Thursday, November 10, 2005

A burning shame

A brief note on the times. In crisis situations nations and states are capable of amazing feats: long established political taboos are discarded, good housekeeping is thrown to winds, risks are taken, sacrifices made in order to defend what is most valuable to us. Our living standards are now highest in our history, our economy has never been stronger. Yet we can't afford taking decent care of the elderly and provide public healthcare with necessary resources and adequate salaries. We are defined by what we accept and what we accept is the betrayal of the old, people who have often worked their lives to build the country to get it so wealthy that it can no longer take care of its citizens when they have outlived their usefullness. Do you think Jorma Ollila will touch on this when he quizzes the top presidential candidates on MTV3? We have no crisis, and no shame: a timid, docile nation.

2 comments:

helsinkian said...

It is a difficult issue just how crisis situations and lesser docility belong together. Modern Finland and much of modern Europe was created as a result of bloody wars. The fight for survival brought forth better qualities in people but the price was very high, almost prohibitive and European civilization during the 20th Century was both at its peak and very close to extinction.

I hope you don't take this in a bad way but your reasoning to me is a bit related to Victor Hanson's and other neoconservatives' revolutionary view of crisis as something that inspires people to change. In that context many would say that Iraqis were a docile people under Saddam but the war gave them potential to jumpstart toward progress.

No, but seriously, crisis makes people to strive harder. The knowledge that we might lose everything makes the realization of dreams a more meaningful job. Still, in the context of our peaceful country we need to speak of crisis in other terms. Am I reading you right that you feel a nostalgia for the WWII generation who built the welfare state? I think other generations express themselves in other terms. Now the question is not so much about building a new society but maintaining the one we have and developing it to meet new challenges that are looming in the horizon and are indeed already influencing our lives.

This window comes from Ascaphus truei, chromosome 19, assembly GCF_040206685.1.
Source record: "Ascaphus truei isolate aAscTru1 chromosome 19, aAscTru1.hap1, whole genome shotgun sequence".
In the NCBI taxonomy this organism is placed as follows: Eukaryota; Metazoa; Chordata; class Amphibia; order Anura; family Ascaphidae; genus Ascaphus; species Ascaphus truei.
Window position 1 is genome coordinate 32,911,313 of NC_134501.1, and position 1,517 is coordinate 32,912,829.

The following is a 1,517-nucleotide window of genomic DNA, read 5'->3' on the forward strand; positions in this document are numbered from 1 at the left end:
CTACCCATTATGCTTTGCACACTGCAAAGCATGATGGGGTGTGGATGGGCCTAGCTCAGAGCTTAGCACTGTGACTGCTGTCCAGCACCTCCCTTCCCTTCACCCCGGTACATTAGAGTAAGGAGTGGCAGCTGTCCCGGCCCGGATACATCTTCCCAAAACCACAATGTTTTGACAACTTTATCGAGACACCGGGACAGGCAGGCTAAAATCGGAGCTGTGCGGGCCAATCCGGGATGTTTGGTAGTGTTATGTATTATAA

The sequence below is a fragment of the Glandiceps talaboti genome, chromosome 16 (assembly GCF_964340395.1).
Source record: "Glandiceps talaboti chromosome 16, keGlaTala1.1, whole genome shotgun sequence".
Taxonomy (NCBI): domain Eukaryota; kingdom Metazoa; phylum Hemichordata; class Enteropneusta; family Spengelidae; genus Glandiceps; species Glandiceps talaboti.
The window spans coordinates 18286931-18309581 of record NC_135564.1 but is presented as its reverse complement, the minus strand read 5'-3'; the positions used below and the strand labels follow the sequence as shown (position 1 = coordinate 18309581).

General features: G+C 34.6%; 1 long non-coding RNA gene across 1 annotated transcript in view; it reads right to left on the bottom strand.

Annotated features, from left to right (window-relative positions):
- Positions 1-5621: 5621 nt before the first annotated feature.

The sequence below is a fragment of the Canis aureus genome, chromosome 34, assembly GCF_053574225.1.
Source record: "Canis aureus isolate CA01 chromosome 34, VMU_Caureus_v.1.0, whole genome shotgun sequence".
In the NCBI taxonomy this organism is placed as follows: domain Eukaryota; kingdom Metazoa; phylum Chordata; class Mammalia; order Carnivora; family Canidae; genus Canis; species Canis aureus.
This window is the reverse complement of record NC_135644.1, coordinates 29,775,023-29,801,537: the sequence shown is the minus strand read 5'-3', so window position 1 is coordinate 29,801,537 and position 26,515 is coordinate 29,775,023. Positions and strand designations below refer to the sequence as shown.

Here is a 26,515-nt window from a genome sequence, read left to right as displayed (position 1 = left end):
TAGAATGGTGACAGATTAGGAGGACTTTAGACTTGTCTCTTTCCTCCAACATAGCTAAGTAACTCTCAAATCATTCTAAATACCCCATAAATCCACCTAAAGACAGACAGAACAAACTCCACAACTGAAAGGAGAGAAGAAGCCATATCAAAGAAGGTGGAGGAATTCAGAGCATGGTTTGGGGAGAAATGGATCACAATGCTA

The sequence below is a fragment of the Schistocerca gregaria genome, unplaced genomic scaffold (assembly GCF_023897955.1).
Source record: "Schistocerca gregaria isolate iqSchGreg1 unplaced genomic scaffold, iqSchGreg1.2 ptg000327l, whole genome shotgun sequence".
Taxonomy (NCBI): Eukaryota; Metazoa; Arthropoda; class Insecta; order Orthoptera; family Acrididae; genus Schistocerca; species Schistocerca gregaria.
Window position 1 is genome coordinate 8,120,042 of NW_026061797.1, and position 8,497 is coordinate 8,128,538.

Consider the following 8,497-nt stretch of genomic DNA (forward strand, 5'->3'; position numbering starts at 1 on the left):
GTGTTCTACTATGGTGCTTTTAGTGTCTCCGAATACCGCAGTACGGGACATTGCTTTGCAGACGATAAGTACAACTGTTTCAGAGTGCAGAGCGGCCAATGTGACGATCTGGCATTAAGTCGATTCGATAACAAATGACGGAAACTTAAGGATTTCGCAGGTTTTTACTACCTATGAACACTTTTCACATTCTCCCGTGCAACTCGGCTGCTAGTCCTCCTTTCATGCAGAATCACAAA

stockholm slender said...

Well, it certainly is the neoconservative method: in crisis atmosphere you are likely to accomplish things that otherwise would have seemed impossible. Good or bad. I am sure methodical political street violence enlarged the scope of possible in Weimar. But the point was that you can also direct this energy towards positive and morally good goals. It has also happened. What we pick as crisis tells a lot about us. It is perfectly possible to take care of these things, in this instance to take proper care of the elderly.

I'm not sure of nostalgia (about the generation), but I respect their work for better Finland. The war generation was harsh and non-communicative and screwed up a lot of their children - and saved the country from unimaginable horrors with unimaginable sacrifices. The baby boomers were in many ways an antithesis, but despite a few collapses of common sense and decency (the Stalinist-Soviet mania being the prime example), they led the country towards the welfare state and acceptance of diversity. We repay them with cruel investment capitalism and understaffed chronic wards. It is not a lovely image.